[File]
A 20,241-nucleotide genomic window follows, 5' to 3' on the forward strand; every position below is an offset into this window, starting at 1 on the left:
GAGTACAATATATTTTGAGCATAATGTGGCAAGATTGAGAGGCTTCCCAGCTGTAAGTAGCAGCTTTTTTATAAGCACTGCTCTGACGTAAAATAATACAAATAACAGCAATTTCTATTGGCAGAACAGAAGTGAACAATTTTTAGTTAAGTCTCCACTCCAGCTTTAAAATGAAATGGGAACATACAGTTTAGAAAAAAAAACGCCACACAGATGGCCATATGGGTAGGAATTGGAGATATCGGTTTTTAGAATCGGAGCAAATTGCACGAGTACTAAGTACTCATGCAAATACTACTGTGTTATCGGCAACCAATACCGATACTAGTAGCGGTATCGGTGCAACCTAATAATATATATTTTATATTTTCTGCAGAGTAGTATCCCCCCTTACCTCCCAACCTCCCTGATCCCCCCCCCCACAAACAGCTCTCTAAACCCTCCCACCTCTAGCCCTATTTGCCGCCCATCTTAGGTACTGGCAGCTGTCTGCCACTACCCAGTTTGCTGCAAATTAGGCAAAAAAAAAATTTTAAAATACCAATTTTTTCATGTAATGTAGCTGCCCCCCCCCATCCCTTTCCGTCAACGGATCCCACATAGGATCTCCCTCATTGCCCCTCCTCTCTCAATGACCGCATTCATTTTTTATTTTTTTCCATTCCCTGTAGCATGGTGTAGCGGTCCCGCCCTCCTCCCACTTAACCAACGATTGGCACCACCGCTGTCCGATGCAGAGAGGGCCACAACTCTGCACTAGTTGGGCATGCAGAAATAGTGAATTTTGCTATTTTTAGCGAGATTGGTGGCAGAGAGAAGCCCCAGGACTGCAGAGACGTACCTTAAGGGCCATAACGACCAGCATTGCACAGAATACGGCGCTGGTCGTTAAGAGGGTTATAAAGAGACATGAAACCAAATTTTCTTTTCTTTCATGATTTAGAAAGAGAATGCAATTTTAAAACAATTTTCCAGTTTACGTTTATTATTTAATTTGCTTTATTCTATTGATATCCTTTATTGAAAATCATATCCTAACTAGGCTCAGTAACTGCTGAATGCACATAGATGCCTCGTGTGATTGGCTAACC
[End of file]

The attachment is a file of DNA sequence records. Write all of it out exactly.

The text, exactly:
A 20,241-nucleotide genomic window follows, 5' to 3' on the forward strand; every position below is an offset into this window, starting at 1 on the left:
GAGTACAATATATTTTGAGCATAATGTGGCAAGATTGAGAGGCTTCCCAGCTGTAAGTAGCAGCTTTTTTATAAGCACTGCTCTGACGTAAAATAATACAAATAACAGCAATTTCTATTGGCAGAACAGAAGTGAACAATTTTTAGTTAAGTCTCCACTCCAGCTTTAAAATGAAATGGGAACATACAGTTTAGAAAAAAAAACGCCACACAGATGGCCATATGGGTAGGAATTGGAGATATCGGTTTTTAGAATCGGAGCAAATTGCACGAGTACTAAGTACTCATGCAAATACTACTGTGTTATCGGCAACCAATACCGATACTAGTAGCGGTATCGGTGCAACCTAATAATATATATTTTATATTTTCTGCAGAGTAGTATCCCCCCTTACCTCCCAACCTCCCTGATCCCCCCCCCCACAAACAGCTCTCTAAACCCTCCCACCTCTAGCCCTATTTGCCGCCCATCTTAGGTACTGGCAGCTGTCTGCCACTACCCAGTTTGCTGCAAATTAGGCAAAAAAAAAATTTTAAAATACCAATTTTTTCATGTAATGTAGCTGCCCCCCCCCATCCCTTTCCGTCAACGGATCCCACATAGGATCTCCCTCATTGCCCCTCCTCTCTCAATGACCGCATTCATTTTTTATTTTTTTCCATTCCCTGTAGCATGGTGTAGCGGTCCCGCCCTCCTCCCACTTAACCAACGATTGGCACCACCGCTGTCCGATGCAGAGAGGGCCACAACTCTGCACTAGTTGGGCATGCAGAAATAGTGAATTTTGCTATTTTTAGCGAGATTGGTGGCAGAGAGAAGCCCCAGGACTGCAGAGACGTACCTTAAGGGCCATAACGACCAGCATTGCACAGAATACGGCGCTGGTCGTTAAGAGGGTTATAAAGAGACATGAAACCAAATTTTCTTTTCTTTCATGATTTAGAAAGAGAATGCAATTTTAAAACAATTTTCCAGTTTACGTTTATTATTTAATTTGCTTTATTCTATTGATATCCTTTATTGAAAATCATATCCTAACTAGGCTCAGTAACTGCTGAATGCACATAGATGCCTCGTGTGATTGGCTAACC